- First, cut a piece of stock about 2 to 2.5 cm in length.
- The depth should be 1/4 to 1/5 of its diameter.
- The cutting can be done by making a horizontal cut at the bottom.
- If necessary, the bud can be removed.
- The stock and bud stick must have the same diameter.
- Stock and scion should be placed in a way that the cambia of the stock and bud can match as closely as possible.
- This method is very risky and should be avoided.
d. Patch Budding
- A rectangular patch of bark was removed from stock and replaced with a similar-sized patch of bark containing a bud of the plant to be propagated.
- Bud is placed in the cut and wrapped with polythene.
e. I – Budding
- Two transverse cuts were made from stock and joined at the center by a vertical cut.
- A rectangle or square is used to cut bud patch from the desired variety.
- For the insertion of Budpatch, two flaps of bark are placed on the stock.
- After the bud has been inserted, it will be wrapped in polythene tape.
f. H- Budding
- Similar to the ‘I’ method, here two vertical cuts can be made parallel to one another and joined by a horizontal cut in the middle.
- A rectangular patch bud of a selected variety is placed by removing the flaps and cutting the region.
Advantages Of Budding
- To reproduce clones which are unsuccessful by cutting, layering, grafting or other sexual methods.
- To grow plants in special ways.
- You only need a very small amount of scion buds.
3. Layering vegetative propagation
- Method of propagation in which the adventitious roots form on a stem while it’s still in contact with or attached to mother plants.
- Rooted-layered stem can be dismantled to make a new plant that grows on its own roots.
- It is a natural way to reproduce in plants such as gooseberry, chlorophytum and strawberries.
- Many types of plants can be artificially induced.
Factors Affecting Layering
- Nutrition: Stem attaches to the plant during rooting.
- Stem treatment: Cutting, twisting, etc. so that more nutrients and hormones concentrate near the point of treatment. Rooting takes place there.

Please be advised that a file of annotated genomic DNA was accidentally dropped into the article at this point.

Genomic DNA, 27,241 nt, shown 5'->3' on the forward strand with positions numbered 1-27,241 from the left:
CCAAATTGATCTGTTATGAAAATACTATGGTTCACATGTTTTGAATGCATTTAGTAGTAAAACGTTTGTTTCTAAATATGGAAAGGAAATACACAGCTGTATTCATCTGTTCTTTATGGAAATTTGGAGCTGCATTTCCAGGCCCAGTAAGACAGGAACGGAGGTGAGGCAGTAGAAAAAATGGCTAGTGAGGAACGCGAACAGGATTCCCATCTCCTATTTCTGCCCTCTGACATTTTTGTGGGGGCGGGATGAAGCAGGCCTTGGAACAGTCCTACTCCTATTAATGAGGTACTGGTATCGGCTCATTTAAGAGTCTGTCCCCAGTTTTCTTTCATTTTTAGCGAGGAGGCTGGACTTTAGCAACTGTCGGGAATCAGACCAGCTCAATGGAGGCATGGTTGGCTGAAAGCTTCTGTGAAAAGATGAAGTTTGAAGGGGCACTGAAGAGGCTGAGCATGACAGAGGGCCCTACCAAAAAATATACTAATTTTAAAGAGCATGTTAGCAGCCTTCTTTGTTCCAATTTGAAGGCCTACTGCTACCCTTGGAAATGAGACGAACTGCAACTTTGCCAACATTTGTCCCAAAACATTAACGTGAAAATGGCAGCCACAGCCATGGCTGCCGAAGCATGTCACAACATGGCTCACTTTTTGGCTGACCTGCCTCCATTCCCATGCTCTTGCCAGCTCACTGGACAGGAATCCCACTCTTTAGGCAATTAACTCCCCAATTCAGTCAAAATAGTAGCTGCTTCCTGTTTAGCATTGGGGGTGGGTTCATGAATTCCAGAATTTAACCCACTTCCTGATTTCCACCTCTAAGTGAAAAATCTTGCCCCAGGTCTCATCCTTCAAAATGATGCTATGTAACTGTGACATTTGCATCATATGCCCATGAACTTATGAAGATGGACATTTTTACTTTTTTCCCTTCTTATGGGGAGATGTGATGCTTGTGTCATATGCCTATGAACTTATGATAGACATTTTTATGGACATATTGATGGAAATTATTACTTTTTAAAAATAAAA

- Light extrusion: It is important to eliminate light from the parts of the stem where roots are to develop – blanching and etiolation.
- Use of root-promoting substances: such as IBA, NAA and IAAetc-in contact with soil, apply such powder to the girdled portion of the stem.
- Other conditions: Rooting requires continuous moisture, good air circulation and moderate temperatures.
Advantages Of Layering
- Method of propagation: Some plants can be propagated naturally, such as Strawberry, Adiantum or Hydrocotyl.
- To propagate plants from cuttings that don’t root easily
- Layering is less expensive and requires less labor.
- This is used to quickly produce large plants.
Disadvantages Of Layering
- Certain types of plants that produce low-lying branches are not allowed to layer.
- The number of plants that can be produced by layering from a mother plant is much lower than cuttings.
- To maintain very good growth, it needs to be watered daily.
Types Of Layerage
a. Banking Up
- This is the most popular method of propagating pear, quince, and apple rootstock (M-type clones).
- You will need to do some preparation before you can use this technique. We will cut the mother plant down to the surface (or as close as it is) for approximately 2-3 years. This will result in a thicker root collar.
- The thick root neck will produce custard-like stems.
- The plant must then be banked up to 10-15 cm tall (when the stems are on average 20-25 cm long).
- The rooted stems can be harvested at the end of the growing year.
b. Simple Layering
- The process involves bending a branch into a ball and covering it partially with rooting medium. However, the tip (terminal) is left exposed.
- The tip of the branch is bent sharply to an upright position about 10-15 cm from the tip.
- To induce rooting, you need to bend sharply.
- The rooted segment of the branch can then be separated and transplanted. Eg. Rose
c. Tip Layering
- Rooting takes place near the tip of the current season’s shoot. The rooting medium is placed on top and bent down to ground.
- Tip does not grow in length but instead produces a large root system and a young, healthy vertical shoot.
- Eg: Jasminum
d. Air Layering
- This is done on stems that are less than one year old.
- The bark strip is approximately 2 cm in width and placed on the stem at 20 cm from its tip (just below the leaf stalk or join).
- After the cut is complete, a rooting agent is applied to the strip and rooting material placed underneath.
- The cut is then covered with a thin, clear plastic bag that is opened at both ends.
- Before the bag is sealed, rooting material should be placed inside.
- This must be done during heavy rains, when the humidity is high.
- This method is used to propagate guava, litchi, macadamia, and mango.